Banging around Battambang Cambodia

Cambodia is becoming quite a popular tourist destination, primarily because of the Angkor Wat temple complex near the town of Siem Reap.

Battambang is Cambodia’s second largest city, and it is only just being discovered, primarily because it became the home of the Khmer Rouge following this repressive and murderous regime’s fall from power.

These days the Khmer Rouge is gone and Battambang is opening up to visitors.

The name Battambang literally means “loss of stick” referring to a legend of the Preah Bat Dambang Kranhoung (Kranhoung Stick King).  You can see a large statue of the stick king on the Phnom Penh road.

In the earlier history Battambang flip-flopped back and forth between Thailand (called Siam before their 20th-century renaming) and Cambodia. It’s been a part of Thailand most of the time since the 15th century, with Cambodia regaining control (more specifically due the French) in 1907. The Thais grabbed it again, with Japanese assistance, in 1941 and kept the region in their camp until 1947.

Getting to Battambang from Phnom Penh and Siem Reap is relatively easy these days as they are connected by sealed roads.  During the wet season it is possible to travel between Battambang and Siem Reap by boat.  It is an interesting trip as the boat passes by many floating villages and the giant cantilevered fishing nets, of which there are many.

As for sightseeing around Battambang, there are a number of Angkor-era temples, or the remains of those temples to see.  One advantage of visiting this area is that is doesn’t get anywhere near as crowded as Angkor Wat, which gives you the opportunity to visit the nearby temples without the crowds tramping around with you.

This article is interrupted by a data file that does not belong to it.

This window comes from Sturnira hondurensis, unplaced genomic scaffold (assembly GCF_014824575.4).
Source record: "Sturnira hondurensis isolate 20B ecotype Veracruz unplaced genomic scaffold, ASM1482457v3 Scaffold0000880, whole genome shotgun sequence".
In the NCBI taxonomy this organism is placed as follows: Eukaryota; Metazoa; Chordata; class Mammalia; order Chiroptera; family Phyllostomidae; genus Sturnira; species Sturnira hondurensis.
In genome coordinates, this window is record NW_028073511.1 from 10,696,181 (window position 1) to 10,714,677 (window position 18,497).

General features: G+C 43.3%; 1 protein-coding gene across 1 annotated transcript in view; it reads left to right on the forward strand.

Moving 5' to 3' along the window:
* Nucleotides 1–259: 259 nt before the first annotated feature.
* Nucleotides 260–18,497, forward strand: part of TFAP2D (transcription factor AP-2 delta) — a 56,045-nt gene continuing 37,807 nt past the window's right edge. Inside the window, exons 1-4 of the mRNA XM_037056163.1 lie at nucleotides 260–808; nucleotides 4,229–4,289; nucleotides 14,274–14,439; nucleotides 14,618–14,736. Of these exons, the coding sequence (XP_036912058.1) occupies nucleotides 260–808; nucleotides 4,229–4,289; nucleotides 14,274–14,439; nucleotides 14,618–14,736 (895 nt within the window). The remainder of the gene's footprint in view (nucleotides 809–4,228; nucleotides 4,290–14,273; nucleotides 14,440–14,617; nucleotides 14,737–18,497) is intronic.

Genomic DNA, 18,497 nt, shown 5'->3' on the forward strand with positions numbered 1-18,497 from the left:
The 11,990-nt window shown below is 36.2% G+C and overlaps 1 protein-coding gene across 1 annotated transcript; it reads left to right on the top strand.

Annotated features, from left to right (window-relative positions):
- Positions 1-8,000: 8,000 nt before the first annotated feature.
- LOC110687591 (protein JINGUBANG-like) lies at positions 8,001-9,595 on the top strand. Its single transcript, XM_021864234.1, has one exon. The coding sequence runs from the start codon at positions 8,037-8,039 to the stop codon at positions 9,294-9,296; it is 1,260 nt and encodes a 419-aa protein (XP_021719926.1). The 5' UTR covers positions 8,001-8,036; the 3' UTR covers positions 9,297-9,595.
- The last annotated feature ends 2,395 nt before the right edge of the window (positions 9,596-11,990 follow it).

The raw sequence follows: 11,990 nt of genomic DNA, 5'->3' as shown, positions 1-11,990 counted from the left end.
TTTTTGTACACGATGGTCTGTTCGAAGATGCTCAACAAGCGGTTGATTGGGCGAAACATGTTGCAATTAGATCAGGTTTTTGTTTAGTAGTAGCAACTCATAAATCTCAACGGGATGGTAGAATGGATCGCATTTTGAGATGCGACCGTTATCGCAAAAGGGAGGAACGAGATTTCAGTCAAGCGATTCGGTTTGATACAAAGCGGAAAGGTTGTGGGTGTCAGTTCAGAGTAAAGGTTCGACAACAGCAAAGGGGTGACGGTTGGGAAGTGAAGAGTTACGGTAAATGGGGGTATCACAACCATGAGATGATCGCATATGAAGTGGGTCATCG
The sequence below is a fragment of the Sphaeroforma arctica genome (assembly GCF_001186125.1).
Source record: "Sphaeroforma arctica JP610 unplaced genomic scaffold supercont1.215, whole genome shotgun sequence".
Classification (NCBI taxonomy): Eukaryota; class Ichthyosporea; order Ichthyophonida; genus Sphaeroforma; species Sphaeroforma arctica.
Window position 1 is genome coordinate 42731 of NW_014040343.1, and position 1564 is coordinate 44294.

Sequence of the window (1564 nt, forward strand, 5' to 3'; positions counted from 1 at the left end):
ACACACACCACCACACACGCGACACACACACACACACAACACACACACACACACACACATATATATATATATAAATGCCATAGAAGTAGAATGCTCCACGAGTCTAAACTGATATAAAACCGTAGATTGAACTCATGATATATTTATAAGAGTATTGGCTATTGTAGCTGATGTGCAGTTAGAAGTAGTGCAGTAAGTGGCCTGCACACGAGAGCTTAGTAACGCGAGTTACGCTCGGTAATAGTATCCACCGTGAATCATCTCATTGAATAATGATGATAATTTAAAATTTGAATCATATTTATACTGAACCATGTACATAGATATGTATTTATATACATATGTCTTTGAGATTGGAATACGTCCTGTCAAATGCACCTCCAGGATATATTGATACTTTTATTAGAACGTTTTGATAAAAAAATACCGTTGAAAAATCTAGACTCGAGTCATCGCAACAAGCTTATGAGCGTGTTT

Some of the temples in the local area include:    

Wat Banan, is one of the mini-Angkor wats. A rather impressive flight of stairs lead up to a dilapidated Angkor-style temple which is still in use as a Buddhist shrine.  Also worth visiting is Wat Baydamram, a temple where hundreds of fruit bats live in trees under the protection of the Buddhist monks.  Wat Ek Phnom, another Angkor-type temple ruin, about 15km north west of Battambang. The road runs along lovely small rivers flanked by trees and small villages making it a generally nice area. Approaching Wat Ek Phnom, you suddenly encounter a giant Buddha statue in the Wat. The grounds of the Wat also have an Angkorian era temple which is in relatively good shape and with some interesting carvings.

Wat Tahm-rai-saw (White Elephant Pagoda), Battambang is situated in the city centre area. This famous temple is known for its elaborate architectural structure. The best time to visit the White Elephant Pagoda is during the time of Khmer New Year festival. It is during this time that the temple and the adjacent streets are particularly decorated with various colorful accessories making it more beautiful. You are able to participate in this important festival, as well as enjoy the gorgeous artistic sculptures and brilliant architectural designs.

Another thing to do in Battambang is to ride the Bamboo Train, which is a large bamboo platform that has been attached to a carriage chassis and powered by a go kart engine.  It’s not really an authentic railway, but it is an interesting ride.

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